Jets head coach les McTavish visited Sendai along with Horizon School Division officials, in which the school in Japan is one of the biggest sports schools in the country, about the possibility of possible player or coach exchanges.
“It something where we could enjoy each other’s culture and learn more about each other’s baseball programs. Ultimately, moving forward, we would like to set something up with Japan. But it’s a lot of work and a lot of legalities going forward,” said McTavish.
“Whether it’s this year or the following year, we’d like to get an exchange going like one of our coaches and players go to Japan and maybe one of their coaches and players comes to Vauxhall and experiences what we have to offer.”
It has long been known Japan has a completely different baseball system than the one found in North America, which McTavish was able to get a brief insight into in his earlier scouting trip, in discussing the possibility of an exchange.
“They have 90 players on their high school team and only nine players get to play at one time. I got to see the junior high level as well and they are extremely talented,” said McTavish.
“It’s just a different way of life and a different way of teaching. With my experience with the national team, I sort of already knew what Asian baseball was like. There’s not a lot of emphasis on hitting, it’s more on pitching and defence and it’s very, very high intensity. It’s not as show-casey if that makes any sense. It’s all about the win, and to teach kids discipline to win. And it’s very, very respectful, like when the coach talks, everyone takes their hat off and all their stretching has chanting with real team-orientated stuff.”
Japan taxes their pitchers more than in North America with higher pitch counts before being pulled, less days of rest between starts and heavier workloads in practices.
On his Japan trip, McTavish was able to see three pro games with the Rakuten Eagles, where pitching phenom Mashahiro Tanaka plays.
“This guy is probably the biggest thing that ever came out of there. He was the top pitcher in the World Baseball Classic,” said McTavish, of Tanaka, who set a Japanese professional baseball record by winning his 21st consecutive game in early September.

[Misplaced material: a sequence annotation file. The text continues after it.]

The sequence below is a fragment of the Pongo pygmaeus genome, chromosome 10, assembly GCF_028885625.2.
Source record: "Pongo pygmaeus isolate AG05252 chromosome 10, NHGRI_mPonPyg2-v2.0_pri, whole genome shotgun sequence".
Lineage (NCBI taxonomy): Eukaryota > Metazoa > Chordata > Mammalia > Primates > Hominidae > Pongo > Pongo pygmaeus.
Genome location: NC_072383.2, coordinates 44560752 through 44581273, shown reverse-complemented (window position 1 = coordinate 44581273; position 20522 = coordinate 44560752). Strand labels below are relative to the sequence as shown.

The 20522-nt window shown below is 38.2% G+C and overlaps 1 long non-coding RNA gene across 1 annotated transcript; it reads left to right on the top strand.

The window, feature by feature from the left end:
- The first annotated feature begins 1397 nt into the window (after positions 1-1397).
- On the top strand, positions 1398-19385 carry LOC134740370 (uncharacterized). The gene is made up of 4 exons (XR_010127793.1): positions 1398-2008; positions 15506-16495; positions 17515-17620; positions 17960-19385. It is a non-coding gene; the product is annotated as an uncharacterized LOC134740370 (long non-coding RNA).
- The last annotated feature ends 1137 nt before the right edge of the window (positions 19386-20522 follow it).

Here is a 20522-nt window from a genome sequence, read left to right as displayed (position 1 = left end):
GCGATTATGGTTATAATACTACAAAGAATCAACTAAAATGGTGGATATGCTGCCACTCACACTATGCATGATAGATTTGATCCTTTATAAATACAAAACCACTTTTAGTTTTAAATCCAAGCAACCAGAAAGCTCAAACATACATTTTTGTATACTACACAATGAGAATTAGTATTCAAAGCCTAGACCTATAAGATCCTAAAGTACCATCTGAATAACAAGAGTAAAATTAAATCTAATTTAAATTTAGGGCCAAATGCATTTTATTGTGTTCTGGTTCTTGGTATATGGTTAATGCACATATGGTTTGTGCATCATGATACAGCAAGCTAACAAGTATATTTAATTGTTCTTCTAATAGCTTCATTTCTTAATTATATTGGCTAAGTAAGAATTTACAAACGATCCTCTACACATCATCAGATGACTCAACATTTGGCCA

To say baseball is a passion in Japan is an understatement. The national high school baseball championship is played in front of 50,000 people in the Tokyo Dome.
The school the VAB is looking to do an exchange with won it two years ago.
Not just a baseball trip in the exchange but a cultural one as well as the Jets look to build life experiences for its players.
“We are going to try and work out the logistics where we are going to try and fund development on our end where we can send a player and coach to Japan to experience where it’s not costing them any money and experience both the culture, the baseball and the academics and get a well-rounded life experience,” said McTavish.
“That is second to none at a high school age where you are able to utilize the athletic side as well. It works the other way too where we would probably bring a Grade 9 or 10 (Japanese) student here.”
Having such a strong Japanese heritage among southern Albertans, McTavish views a potential sisterhood agreement between Vauxhall and Sendai Ikuei Gakuen School as a natural fit.
“We can merge generations in southern Alberta too. Some of our kids have never got to spend time with an older generation that still speaks Japanese,” said McTavish. “It becomes a nice little networking tool on both fronts.”